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Urban fantasy: what does it mean?

One of the most confusing genre definitions I’ve come across in book publishing is “urban fantasy”. 

While doing my research on Wikipedia, Reedsy and Goodreads, urban fantasy seems to mean a realistic setting with fantasy elements. 

However, when reading an article by a publishing Art Director, it became clear to me that their definition of urban fantasy was that it was a romance genre exclusively. 

Thoroughly confused, I asked for clarification. It turns out they use BISAC codes as their definition of genres. So while Neil Gaiman’s Neverwhere would be classified as Urban Fantasy on Goodreads, it’s classified as Speculative Fiction or Literary Fantasy by BISAC codes.

Thinking that this might be an author vs. artist thing, I asked a group of authors what their definition of Urban Fantasy was. It was overwhelmingly (102 to 0) defined as “real world with fantasy elements”. No one thought it was a romantic genre.

What does this mean? To me, it means I need to make sure the person I’m working with has the same definition of Urban Fantasy that I do. But I’m now acutely aware of the fact that that definition might be very different depending on whether I’m talking to a self-publishing author or someone in traditional publishing.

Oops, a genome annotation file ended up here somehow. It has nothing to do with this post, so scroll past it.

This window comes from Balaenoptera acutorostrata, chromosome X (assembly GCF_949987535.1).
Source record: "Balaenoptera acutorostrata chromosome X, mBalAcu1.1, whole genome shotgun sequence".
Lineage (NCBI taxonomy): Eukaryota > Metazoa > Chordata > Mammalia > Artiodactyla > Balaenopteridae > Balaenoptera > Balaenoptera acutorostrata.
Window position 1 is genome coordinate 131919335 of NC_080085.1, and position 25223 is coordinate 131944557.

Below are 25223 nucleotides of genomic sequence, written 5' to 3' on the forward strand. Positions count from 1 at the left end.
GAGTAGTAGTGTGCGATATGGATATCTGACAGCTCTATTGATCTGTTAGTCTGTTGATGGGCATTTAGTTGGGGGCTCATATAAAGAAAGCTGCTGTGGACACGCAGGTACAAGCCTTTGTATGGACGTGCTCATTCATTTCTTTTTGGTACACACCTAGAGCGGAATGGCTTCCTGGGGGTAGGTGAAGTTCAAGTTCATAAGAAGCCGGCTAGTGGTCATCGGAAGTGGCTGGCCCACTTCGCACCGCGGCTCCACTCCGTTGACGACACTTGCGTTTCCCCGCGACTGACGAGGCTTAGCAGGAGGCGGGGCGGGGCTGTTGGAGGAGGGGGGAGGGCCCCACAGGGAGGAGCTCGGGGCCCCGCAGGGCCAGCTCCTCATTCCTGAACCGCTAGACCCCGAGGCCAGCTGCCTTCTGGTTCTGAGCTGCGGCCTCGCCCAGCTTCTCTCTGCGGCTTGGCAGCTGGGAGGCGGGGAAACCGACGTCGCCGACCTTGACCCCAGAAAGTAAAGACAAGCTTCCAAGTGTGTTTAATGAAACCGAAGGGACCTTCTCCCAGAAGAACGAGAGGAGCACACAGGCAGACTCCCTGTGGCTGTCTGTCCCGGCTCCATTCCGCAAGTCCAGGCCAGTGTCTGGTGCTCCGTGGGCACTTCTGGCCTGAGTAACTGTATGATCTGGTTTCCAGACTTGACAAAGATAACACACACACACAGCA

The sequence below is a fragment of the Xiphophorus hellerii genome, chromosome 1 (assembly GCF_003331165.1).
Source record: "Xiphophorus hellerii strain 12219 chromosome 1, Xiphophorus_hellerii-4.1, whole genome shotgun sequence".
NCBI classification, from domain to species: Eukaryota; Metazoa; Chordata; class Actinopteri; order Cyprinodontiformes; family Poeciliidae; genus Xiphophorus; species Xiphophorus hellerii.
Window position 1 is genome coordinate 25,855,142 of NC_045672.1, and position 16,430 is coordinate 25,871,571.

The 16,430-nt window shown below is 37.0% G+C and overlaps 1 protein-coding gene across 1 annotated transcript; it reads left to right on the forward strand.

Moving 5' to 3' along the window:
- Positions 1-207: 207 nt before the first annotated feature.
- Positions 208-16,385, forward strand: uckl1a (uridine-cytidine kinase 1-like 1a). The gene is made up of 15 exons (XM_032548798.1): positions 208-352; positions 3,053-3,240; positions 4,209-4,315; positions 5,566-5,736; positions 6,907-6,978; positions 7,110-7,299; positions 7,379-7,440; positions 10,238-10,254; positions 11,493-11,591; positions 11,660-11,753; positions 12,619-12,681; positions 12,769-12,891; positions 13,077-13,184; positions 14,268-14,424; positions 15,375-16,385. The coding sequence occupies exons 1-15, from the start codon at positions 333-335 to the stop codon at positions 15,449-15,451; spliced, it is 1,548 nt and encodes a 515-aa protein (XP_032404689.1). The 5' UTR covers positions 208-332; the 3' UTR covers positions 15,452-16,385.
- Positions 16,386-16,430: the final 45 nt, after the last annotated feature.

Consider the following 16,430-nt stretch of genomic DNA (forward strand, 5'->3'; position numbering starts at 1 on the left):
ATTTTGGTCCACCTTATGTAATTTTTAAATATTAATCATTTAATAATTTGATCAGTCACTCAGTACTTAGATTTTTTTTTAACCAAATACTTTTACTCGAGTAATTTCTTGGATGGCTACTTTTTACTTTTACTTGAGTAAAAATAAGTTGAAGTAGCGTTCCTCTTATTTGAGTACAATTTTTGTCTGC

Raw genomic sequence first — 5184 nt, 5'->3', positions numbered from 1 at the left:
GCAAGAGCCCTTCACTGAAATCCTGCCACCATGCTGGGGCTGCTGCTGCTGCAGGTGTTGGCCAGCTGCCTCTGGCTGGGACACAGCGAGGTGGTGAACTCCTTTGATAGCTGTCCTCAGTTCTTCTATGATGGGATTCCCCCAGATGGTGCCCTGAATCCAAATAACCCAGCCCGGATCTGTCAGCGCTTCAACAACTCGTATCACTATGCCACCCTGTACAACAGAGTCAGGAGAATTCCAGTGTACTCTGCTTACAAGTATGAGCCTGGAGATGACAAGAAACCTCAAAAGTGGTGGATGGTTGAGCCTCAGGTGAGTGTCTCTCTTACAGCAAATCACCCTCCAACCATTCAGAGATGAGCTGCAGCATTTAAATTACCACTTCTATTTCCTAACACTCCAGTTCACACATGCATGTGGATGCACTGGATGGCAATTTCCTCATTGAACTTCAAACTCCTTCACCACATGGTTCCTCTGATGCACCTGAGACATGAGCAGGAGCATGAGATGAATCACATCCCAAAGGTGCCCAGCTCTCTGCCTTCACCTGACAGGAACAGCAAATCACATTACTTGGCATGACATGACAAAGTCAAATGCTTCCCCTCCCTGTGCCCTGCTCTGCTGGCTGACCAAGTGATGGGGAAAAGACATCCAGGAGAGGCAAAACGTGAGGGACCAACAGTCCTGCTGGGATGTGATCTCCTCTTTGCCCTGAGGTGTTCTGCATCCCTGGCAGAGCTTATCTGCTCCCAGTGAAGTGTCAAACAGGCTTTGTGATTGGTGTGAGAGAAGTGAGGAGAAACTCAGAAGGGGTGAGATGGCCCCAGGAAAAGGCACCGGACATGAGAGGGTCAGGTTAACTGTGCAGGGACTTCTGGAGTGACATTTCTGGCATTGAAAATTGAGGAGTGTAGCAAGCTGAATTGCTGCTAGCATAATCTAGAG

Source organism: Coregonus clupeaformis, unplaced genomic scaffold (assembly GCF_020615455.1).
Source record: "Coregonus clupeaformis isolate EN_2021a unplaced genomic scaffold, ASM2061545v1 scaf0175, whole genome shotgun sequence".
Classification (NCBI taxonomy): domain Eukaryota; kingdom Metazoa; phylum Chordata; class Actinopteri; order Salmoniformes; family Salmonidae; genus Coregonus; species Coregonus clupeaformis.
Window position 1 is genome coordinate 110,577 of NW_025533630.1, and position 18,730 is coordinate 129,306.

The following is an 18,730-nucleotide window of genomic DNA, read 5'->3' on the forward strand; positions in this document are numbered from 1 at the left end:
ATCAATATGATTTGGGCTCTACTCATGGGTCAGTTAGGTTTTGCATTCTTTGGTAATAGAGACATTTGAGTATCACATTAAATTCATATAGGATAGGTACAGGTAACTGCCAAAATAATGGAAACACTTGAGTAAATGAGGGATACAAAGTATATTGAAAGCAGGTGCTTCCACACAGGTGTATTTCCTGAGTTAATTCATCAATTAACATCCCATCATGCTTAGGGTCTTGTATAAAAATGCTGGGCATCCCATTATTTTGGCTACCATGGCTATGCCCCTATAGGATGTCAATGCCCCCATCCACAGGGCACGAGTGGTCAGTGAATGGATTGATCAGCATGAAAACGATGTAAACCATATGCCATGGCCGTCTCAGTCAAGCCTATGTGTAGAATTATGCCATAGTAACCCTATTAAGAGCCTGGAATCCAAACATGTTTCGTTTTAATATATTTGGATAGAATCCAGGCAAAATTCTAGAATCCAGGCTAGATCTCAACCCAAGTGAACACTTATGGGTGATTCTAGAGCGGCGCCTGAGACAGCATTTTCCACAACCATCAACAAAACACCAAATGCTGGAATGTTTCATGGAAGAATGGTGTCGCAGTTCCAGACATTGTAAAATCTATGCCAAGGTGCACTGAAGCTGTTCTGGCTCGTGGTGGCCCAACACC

Any more insights on this? Let me know!

Urban fantasy: what does it mean?

One of the most confusing genre definitions I’ve come across in book publishing is “urban fantasy”. 

While doing my research on Wikipedia, Reedsy and Goodreads, urban fantasy seems to mean a realistic setting with fantasy elements. 

However, when reading an article by a publishing Art Director, it became clear to me that their definition of urban fantasy was that it was a romance genre exclusively. 

Thoroughly confused, I asked for clarification. It turns out they use BISAC codes as their definition of genres. So while Neil Gaiman’s Neverwhere would be classified as Urban Fantasy on Goodreads, it’s classified as Speculative Fiction or Literary Fantasy by BISAC codes.

Thinking that this might be an author vs. artist thing, I asked a group of authors what their definition of Urban Fantasy was. It was overwhelmingly (102 to 0) defined as “real world with fantasy elements”. No one thought it was a romantic genre.

What does this mean? To me, it means I need to make sure the person I’m working with has the same definition of Urban Fantasy that I do. But I’m now acutely aware of the fact that that definition might be very different depending on whether I’m talking to a self-publishing author or someone in traditional publishing.

Any more insights on this? Let me know!

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